Principes de tout gouvernement, ou Examen des causes de la splendeur ou de la foiblesse de tout État considéré en lui-même, & indépendamment des moeurs.

Paris, J. Th. Hérissant fils, 1766.

Two vols in one, 12mo, pp. lxxx, 213, [1] blank; [iv], 314, [4] privilège; light waterstain to the upper corner of a couple of leaves in the preliminaries; upper edge lightly browned throughout, with the odd spot elsewhere; a nice, crisp copy in contemporary full mottled calf, marbled endpapers, red edges, spine tooled gilt in compartments, with an armorial gilt stamp to the bottom compartment, raised bands, with a gilt morocco lettering-piece.

£2800

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Rare first edition of an important contribution to the population debate by Claude-François Joseph d’Auxiron (1728–1778), a major anti-physiocratic economist before Malthus and a significant early advocate of mathematical economics.

‘Auxiron’s work is significant chiefly because of his analysis of the determinants of population capacity, and his treatment of the relation between population growth and the interoccupational and interclass movements and balance in society’ (Spengler, French Predecessors of Malthus, p. 296). Auxiron stressed the importance of commerce in the attainment of maximum yield from the given land area of any country, allowing for specialisation through trading, thereby creating a wealth-induced population expansion which would be impossible in a closed economy. He opposed Rousseau’s beliefs on the relationship between labour and production. ‘Si la terre rendoit … proportion des travaux de ceux qui la cultivent, comme certains Auteurs l’ont avancé ce que nous disons ici seroit entièrement faux. Mais l’expérience de tous les lieux & de tous les siècles fait voir que la fécondité de la terre ne dépend pas uniquement des travaux des hommes … Il est étonnante,’ he continues, ‘que de tous les auteurs, ce soit M. Rousseau de Genêve qui ait le plus fortement soutenu la proposition que je combats, lui avoit sous les yeux la preuve la plus convaincante du contraire’ (II, 302–4).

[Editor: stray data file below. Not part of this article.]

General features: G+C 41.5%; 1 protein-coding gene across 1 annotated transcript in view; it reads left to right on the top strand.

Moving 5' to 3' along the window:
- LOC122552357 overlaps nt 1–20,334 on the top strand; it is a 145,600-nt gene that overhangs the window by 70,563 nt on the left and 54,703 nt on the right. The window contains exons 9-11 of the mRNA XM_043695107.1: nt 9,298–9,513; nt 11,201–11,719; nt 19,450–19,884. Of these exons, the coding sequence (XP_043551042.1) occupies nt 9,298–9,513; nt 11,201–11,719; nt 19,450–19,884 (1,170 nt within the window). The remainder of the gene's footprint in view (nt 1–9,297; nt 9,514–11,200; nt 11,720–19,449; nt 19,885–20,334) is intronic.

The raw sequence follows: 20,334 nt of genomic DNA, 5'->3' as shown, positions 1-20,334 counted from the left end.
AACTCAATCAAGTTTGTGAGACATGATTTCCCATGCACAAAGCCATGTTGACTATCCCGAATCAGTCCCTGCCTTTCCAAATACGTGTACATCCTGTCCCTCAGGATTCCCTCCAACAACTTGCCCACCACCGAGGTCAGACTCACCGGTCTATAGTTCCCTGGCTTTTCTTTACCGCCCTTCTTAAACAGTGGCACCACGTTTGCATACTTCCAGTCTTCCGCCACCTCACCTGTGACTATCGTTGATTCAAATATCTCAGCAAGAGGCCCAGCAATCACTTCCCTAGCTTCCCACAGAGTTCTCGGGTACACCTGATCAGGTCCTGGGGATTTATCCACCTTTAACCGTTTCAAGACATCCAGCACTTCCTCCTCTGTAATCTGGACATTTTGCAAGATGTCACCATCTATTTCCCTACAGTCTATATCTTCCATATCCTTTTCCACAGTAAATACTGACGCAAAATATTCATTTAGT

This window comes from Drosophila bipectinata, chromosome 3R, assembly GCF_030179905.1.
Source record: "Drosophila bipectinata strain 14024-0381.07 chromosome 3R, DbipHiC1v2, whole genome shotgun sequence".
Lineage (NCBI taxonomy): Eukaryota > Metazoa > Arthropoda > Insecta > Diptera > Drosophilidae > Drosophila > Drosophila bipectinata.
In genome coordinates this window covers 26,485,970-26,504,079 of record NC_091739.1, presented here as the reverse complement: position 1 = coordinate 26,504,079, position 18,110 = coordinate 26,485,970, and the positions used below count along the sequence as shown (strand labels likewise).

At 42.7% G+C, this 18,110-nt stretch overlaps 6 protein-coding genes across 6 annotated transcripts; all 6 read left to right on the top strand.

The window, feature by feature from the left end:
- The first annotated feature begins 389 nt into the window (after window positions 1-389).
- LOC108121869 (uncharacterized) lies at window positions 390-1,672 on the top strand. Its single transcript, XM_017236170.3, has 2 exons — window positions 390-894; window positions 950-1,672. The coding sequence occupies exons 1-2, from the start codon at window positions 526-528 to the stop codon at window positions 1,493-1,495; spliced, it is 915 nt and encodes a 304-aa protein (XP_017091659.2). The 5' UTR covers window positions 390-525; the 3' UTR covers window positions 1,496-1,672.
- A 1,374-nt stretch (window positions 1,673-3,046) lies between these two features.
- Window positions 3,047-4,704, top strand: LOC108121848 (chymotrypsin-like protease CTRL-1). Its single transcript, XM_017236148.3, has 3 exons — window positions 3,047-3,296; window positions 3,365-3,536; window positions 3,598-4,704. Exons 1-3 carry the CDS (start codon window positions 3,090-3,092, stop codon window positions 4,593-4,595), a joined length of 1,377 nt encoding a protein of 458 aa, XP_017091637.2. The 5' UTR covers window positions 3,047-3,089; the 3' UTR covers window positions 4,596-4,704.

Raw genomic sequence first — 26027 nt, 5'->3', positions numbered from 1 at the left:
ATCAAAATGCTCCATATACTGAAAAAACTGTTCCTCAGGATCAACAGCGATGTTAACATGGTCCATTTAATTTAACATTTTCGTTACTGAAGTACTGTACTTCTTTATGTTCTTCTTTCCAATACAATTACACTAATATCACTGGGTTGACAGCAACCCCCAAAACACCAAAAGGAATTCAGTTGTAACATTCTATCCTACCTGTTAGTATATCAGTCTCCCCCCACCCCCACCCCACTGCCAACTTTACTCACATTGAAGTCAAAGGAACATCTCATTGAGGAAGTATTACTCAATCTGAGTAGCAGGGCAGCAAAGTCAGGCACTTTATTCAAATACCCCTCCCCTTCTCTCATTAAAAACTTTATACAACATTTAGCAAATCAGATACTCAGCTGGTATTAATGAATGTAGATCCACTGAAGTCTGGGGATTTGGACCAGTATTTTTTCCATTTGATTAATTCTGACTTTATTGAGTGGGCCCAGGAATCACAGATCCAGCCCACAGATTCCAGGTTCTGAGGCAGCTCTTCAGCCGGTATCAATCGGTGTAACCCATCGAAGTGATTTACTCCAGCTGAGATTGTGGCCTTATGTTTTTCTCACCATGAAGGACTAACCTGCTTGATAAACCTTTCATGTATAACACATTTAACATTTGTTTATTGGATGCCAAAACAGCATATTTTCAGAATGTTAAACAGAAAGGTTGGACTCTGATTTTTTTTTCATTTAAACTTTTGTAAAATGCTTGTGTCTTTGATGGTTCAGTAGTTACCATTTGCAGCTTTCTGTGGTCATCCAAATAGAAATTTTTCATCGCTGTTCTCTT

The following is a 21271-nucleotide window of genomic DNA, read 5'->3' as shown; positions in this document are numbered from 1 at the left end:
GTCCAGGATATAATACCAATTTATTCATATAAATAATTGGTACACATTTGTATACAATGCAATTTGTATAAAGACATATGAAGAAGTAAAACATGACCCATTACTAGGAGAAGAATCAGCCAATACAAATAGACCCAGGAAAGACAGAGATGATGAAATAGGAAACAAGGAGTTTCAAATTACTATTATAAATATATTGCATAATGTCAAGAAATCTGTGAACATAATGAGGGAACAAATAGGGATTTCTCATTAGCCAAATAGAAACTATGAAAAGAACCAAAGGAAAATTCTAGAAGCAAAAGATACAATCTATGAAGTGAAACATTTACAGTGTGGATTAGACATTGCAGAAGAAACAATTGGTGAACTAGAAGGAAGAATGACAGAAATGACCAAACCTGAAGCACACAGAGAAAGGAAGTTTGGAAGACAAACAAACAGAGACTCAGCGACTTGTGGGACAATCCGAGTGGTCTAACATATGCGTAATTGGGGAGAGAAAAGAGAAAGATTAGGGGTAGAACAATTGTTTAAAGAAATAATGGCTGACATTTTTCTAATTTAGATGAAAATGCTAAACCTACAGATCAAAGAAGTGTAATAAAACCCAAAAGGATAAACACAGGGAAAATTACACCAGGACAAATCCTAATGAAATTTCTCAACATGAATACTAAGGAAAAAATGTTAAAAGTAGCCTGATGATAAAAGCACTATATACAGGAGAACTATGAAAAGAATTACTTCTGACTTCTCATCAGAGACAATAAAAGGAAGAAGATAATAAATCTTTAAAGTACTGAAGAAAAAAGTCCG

Higgs 3943; INED 145; Kress 6314; not in Einaudi or Goldsmiths’; uncommon: further copies are recorded at Berkeley, Princeton, and Syracuse Universities; see Perrot, Une histoire intellectuelle d’économie politique (1992), for a detailed discussion of Auxiron’s work.

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